Greencore board sharply criticised

THE board of Greencore was condemned yesterday for the high salaries being paid to top executives and for its failure to deliver on the share price, which has fallen to €1.14 following the collapse of the proposed merger with Northern Foods.

Disgruntled shareholder Daniel O’Riordan, commenting at yesterday’s EGM on the lack of progress by the company over the past 10 years, said instead of trying to merge with Northern Foods “we should be taken over so that we can get out of here”.

As a group “we have embarrassingly fallen on our faces,” he added.

At the AGM that followed the EGM another stakeholder described the €4.5 million paid in salaries to the top four executives as “obscene”.

Group chairman Ned Sullivan, who had his competency questioned as chair of Greencore given his directorships in the failed Anglo Irish Bank and McInerney Properties, defended the salary rates of his top executive team.

The group took outside advice both in Ireland and Britain before the remuneration packages were agreed, he said.

On the vexed question of its merger plans with Northern Foods, Mr Sullivan told the AGM that the board is looking at its options, following the surprise €400m bid from British food group Borporan in mid-December.

Greencore and Northern Foods announced merger plans in November, but Northern Foods withdrew its support earlier this month in favour of a cash offer from businessman Ranjit Borporan, a major supplier of chickens to Tesco in Britain.

Patrick Coveney refused to say if Greencore would now go the whole hog and make a counter cash offer for Northern. At the appropriate time the group will make its next move known to the markets, he said.

He refused to say if the group had the financial muscle to mount an alternative cash bid for the business.

He added his board acknowledged the importance of cash to the Northern board following its acceptance of the all-cash bid it recommended to its shareholders.

Both Northern and Greencore held EGMs yesterday when the merger vote was postponed to allow Borporan to put his €400m offer formally to Northern’s stockholders.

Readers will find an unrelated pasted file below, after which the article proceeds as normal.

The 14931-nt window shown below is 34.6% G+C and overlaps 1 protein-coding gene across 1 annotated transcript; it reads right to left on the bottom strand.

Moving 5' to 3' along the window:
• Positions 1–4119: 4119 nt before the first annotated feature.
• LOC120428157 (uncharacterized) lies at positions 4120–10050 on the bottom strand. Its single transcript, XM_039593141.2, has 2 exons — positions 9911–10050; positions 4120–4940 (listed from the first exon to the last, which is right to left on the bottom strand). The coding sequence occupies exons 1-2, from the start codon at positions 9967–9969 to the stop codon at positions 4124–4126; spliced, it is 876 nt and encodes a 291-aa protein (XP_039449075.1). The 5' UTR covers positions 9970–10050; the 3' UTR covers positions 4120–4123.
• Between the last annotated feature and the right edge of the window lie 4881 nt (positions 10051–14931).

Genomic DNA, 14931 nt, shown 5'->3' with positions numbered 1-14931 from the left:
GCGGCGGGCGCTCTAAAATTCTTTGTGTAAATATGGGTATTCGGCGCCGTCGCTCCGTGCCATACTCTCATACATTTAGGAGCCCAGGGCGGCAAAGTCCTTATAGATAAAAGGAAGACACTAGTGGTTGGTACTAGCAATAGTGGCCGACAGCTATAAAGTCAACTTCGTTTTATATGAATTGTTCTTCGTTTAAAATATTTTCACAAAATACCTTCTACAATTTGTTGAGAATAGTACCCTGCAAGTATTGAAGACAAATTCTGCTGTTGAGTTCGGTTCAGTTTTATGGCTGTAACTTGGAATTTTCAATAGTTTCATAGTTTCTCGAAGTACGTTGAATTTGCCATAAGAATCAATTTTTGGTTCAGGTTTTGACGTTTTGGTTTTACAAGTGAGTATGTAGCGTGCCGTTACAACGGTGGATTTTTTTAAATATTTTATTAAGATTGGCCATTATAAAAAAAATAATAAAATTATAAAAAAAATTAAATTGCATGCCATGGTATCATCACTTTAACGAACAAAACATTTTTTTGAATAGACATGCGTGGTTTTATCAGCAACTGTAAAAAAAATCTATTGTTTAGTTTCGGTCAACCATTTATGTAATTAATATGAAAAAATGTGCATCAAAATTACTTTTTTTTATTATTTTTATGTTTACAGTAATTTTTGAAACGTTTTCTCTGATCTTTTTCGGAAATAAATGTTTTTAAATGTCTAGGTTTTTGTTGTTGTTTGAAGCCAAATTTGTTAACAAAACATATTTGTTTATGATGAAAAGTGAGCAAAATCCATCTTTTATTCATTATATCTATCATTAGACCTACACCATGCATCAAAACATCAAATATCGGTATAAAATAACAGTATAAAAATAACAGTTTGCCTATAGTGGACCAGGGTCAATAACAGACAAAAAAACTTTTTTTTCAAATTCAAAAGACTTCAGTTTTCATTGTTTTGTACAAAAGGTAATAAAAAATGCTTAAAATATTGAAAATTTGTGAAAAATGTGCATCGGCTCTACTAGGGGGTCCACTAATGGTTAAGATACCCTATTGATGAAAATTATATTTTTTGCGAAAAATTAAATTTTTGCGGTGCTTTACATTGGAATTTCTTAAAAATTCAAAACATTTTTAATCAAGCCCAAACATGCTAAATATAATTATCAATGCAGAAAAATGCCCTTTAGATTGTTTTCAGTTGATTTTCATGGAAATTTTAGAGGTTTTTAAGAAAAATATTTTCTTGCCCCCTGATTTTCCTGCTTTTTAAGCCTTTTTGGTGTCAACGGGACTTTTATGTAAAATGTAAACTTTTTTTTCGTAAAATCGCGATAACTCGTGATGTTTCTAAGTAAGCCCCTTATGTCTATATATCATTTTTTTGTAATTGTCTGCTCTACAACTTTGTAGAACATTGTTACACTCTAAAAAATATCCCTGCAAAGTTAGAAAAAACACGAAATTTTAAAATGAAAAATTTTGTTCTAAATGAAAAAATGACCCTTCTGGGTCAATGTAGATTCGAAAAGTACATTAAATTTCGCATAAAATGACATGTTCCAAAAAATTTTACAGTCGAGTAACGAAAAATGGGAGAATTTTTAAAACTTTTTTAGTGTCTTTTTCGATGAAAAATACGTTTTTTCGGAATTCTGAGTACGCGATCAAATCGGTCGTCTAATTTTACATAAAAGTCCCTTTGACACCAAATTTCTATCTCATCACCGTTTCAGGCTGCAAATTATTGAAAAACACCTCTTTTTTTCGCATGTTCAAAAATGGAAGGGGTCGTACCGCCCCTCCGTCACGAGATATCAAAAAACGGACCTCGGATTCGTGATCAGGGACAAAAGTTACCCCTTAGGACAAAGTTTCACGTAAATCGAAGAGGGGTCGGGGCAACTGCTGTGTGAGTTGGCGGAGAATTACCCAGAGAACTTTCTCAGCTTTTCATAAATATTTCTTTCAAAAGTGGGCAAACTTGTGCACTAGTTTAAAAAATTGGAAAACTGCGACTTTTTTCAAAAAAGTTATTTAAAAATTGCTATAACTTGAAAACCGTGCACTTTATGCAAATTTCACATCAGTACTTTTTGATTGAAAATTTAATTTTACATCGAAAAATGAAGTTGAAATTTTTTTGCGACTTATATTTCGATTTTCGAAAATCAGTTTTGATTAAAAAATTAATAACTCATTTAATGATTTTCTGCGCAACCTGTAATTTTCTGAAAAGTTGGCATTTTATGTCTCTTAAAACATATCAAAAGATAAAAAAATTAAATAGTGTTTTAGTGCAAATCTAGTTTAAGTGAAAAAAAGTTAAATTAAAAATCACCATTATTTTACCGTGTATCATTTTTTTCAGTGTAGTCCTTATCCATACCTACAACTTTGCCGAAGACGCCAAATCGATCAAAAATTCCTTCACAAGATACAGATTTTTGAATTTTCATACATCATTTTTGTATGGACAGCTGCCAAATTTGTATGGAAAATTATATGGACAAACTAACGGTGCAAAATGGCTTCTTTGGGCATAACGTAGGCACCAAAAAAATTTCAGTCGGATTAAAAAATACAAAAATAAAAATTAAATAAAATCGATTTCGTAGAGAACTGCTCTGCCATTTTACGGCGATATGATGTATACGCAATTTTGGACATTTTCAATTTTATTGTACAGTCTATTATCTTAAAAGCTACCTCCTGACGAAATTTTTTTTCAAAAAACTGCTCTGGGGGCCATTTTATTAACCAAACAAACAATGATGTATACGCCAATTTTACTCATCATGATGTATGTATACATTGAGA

Coveney said he did not regret going with a cash bid in the first instance.

The company took the approach it did “because we thought that gave the appropriate balance to all of our stakeholders of opportunity and risk”.

And he added the reaction to the merger proposal “from all our stakeholders was extremely positive”.

“I don’t think there was anybody out there who felt that this wasn’t a good answer that was consistent with the right strategy for Greencore going forward.”

Northern’s shareholders got “a 30% increase in the share price the day we made the offer” and Coveney said that merger proposal, which envisaged taking about €40m in costs out of the business, was seen by the market as making commercial sense.

“Our job is to create the right way of creating value for shareholders going forward.

“It’s a matter for us and our board to determine how we respond,” he said

As to the final outcome, Coveney said “if you pull out all the different analysts’ notes there is no alignment on what’s going to happen,” he said.

He reiterated he would “not be drawn” on thepossibility of a cash offer except to say “that our board would be acutely conscious to look at the risk and return involved in such a process”.

“Our job is to create the right way of creating value for shareholders going forward,” he said.

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